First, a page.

Make no mistake, The Revolution According to Raymundo Mata by Gina Apostol is a classic, a novel that is brilliantly conceived and flawlessly executed. The work is a challenging combination of real events and individuals in Philippine history – as discussed primarily in the footnotes by its fictional panel of reviewers – and imaginative, engaging, and often funny scenes written by Mata.
The centerpiece is Mata’s recently discovered memoir. According to the author, he had been a borderline participant in the 1896 revolutionary war against Spain, the Philippines’ long-running colonial master. In his memoir, the introspective Mata describes his childhood, his family, and his dimming eyesight, as well as his preferences (food, sex and literature, though not necessarily in that order).
As a revolutionary foot soldier, Mata is hardly an ideal candidate.
Later, he writes about his peripheral involvement with the Katipunan, the secret revolutionary society, and his encounters with and impressions of Jose Rizal, Apolinario Mabini, Andres Bonifacio and Emilio Aguinaldo – all nationalist icons of the era and of Philippine history in general.
The pre-publication problem is that the memoir is in shambles and riddled with gaps. The daunting task of piecing the manuscript together and adding contextual commentary falls to three women academics – Estrella Espejo, Diwata Drake and Mimi Magsalin (the translator). The three must use their training and understanding of Philippine history to somehow make Mata’s writings coherent.
Throughout the text of the novel but especially in the footnotes, the women establish the historic context for the memoir. But they do not just establish facts and engage in calm, scholarly discourse about the tumultuous birth of the Philippines and the dramatic era in which it occurred.
The commentators, with unseemly enthusiasm, bring out their literary knives to stab each other at every opportunity. Their sharp, vituperative exchanges, are often hilarious and underscore the old Sayre’s law truism that “[a]cademic politics is the most vicious and bitter form of politics, because the stakes are so low.”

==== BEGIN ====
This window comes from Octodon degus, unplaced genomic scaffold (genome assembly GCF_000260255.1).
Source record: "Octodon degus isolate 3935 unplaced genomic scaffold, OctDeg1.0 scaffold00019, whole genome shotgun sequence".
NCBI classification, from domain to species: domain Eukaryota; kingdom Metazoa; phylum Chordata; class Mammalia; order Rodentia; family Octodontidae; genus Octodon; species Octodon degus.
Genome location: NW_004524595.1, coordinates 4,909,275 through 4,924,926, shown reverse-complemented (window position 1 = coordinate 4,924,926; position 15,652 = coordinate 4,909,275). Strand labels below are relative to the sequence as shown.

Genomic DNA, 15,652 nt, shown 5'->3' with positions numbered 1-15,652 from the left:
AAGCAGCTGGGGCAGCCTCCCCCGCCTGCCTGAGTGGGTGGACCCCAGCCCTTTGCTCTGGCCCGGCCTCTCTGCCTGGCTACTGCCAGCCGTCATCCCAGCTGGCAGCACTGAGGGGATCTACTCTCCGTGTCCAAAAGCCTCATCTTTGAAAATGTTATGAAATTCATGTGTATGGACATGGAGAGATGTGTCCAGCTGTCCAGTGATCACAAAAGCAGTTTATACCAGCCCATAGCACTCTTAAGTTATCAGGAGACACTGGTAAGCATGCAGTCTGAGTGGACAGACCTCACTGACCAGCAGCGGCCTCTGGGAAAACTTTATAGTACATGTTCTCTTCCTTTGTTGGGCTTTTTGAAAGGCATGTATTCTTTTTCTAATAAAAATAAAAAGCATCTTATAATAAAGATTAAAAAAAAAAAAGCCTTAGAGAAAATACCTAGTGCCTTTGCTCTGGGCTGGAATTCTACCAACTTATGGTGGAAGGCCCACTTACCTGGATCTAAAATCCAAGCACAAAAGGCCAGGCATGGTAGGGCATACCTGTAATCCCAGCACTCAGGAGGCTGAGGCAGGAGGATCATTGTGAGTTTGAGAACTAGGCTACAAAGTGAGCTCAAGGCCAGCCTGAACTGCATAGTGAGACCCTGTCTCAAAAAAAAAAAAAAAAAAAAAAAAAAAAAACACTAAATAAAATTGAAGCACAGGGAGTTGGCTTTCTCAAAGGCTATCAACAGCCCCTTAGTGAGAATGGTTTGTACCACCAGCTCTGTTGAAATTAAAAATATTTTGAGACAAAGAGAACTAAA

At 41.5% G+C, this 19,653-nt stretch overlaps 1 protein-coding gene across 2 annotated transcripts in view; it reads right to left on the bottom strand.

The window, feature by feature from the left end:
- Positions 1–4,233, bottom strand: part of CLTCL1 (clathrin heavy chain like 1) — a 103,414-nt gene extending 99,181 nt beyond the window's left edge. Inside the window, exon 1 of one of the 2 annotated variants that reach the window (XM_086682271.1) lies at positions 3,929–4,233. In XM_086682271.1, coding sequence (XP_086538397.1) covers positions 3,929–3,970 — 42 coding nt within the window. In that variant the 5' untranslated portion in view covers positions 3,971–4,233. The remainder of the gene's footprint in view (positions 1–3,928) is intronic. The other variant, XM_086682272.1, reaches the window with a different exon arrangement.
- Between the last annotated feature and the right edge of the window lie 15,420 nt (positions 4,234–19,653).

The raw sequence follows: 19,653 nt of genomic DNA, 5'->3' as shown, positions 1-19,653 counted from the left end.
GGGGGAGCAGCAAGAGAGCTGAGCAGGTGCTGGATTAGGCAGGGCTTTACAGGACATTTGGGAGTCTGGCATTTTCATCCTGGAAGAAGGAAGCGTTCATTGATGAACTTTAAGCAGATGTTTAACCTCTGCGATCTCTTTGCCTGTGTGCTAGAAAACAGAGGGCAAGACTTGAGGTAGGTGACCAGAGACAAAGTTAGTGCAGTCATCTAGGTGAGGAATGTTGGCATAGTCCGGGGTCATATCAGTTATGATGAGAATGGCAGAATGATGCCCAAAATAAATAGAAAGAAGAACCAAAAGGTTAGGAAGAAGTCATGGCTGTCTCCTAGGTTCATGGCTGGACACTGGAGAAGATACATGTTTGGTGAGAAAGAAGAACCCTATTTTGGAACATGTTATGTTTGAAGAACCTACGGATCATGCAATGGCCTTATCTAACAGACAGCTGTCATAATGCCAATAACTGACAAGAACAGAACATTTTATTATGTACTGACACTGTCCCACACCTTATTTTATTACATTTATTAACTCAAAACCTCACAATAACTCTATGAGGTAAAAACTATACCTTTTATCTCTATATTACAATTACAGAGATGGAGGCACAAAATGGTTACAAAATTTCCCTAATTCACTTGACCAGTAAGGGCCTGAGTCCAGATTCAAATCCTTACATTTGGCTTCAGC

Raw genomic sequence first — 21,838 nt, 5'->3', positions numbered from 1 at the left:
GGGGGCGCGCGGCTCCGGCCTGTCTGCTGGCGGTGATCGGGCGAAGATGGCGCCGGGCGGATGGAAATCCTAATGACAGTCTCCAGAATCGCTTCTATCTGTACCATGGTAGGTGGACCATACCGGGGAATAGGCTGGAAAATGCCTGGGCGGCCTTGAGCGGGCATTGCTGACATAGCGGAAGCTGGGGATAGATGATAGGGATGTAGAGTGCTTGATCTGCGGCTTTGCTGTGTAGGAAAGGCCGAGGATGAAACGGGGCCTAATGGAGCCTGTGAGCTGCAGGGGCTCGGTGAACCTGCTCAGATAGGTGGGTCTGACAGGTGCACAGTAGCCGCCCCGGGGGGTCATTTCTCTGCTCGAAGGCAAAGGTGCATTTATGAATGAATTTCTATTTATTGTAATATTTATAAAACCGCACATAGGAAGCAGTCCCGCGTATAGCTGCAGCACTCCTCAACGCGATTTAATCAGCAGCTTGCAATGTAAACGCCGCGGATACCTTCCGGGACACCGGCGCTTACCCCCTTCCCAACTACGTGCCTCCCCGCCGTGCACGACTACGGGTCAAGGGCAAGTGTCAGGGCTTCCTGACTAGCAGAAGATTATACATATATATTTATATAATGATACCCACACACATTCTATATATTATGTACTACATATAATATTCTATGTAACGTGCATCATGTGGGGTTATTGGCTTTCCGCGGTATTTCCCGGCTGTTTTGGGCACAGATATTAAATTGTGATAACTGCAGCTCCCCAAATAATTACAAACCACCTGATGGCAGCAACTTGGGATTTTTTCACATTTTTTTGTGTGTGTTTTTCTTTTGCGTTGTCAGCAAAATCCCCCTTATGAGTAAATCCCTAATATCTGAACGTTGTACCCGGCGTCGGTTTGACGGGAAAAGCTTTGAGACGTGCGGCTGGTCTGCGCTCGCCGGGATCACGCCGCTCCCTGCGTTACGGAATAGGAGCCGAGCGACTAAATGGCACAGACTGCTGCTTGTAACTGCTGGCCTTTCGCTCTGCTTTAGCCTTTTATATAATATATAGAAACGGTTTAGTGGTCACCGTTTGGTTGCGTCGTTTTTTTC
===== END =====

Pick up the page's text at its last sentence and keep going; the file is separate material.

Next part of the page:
No ad hominem attack is beneath them. This is especially true for Espejo and Drake, academic rivals who frequently assail each other in the footnotes.
For example, in his diary, Mata writes an ambiguous line: “There’s a load in my cannon like a toad,” which Espejo interprets as a metaphor for a real event, the failed Cavite Mutiny in 1872.
The outcome of the mutiny was Spain’s execution of its alleged “ring leaders,” three Filipino priests. Their deaths were a potent accelerant to a growing sense of Filipino nationalism leading eventually to the outbreak of the 1896 revolution.
Drake responds sarcastically to Espejo’s interpretation: “Dear Estrella. Excuse me, Ehem. ‘The load in my cannon’? A metaphor for the Cavite Mutiny? He’s talking about constipation.”
This, in turn, prompts Espejo’s venomous return volley: “Is this what they teach in – where are you from? – Kasilyas [toilet], Arkansas? Dumi-dumi, Delaware?”
Although the high praise that The Revolution According to Raymundo Mata is richly deserved, a word of caution may be in order. The novel may not be for everyone, especially casual readers of fiction.
That includes many Filipino Americans.
Apostol employs two story lines, the first being the memoir by Mata himself. However, the second story line – the more important one – is the historic context and possible explanations provided by the commentators in the footnotes. The footnotes, in particular, require careful, focused reading (or in my case, rereading) and may discourage some readers.
It would also help to some have some familiarity with that chapter of Philippine history – and with contemporary popular Filipino culture in general.
For example, Mimi Magsalin, the translator, highlights the careers of two enduring entertainment stars (Nora Aunor and Vilma Santos) to shed light on one of the challenges facing a balanced and accurate interpretation of Philippine history. She explains the “Nora/Vilma Complex” as “[t]he tendency to think in binaries,” i.e., “[i]f you are not for Vilma, you are for Norma,” which Magsalin extends to the conflict between two of the revolution’s most bitter rivals, Andres Bonifacio and Emilio Aguinaldo. “If you praise Aguinaldo,” Magsalin writes, “you are defaming the memory of … Bonifacio.”
This clever comparison will resonate with readers in the Philippines and not with many outside of the country. But Filipino readers will see the connection, the point that Apostol is trying (effectively and humorously) to make.
But whether or not non-Filipino readers are able to grasp all of the nuances should never be a literary artist’s primary concern. Her job is to create a universe, in this case, an intricately complex one that mixes fictional narrative and historical fact, inviting readers in to make of it what they may.
Gina Apostol has done this job exceedingly well.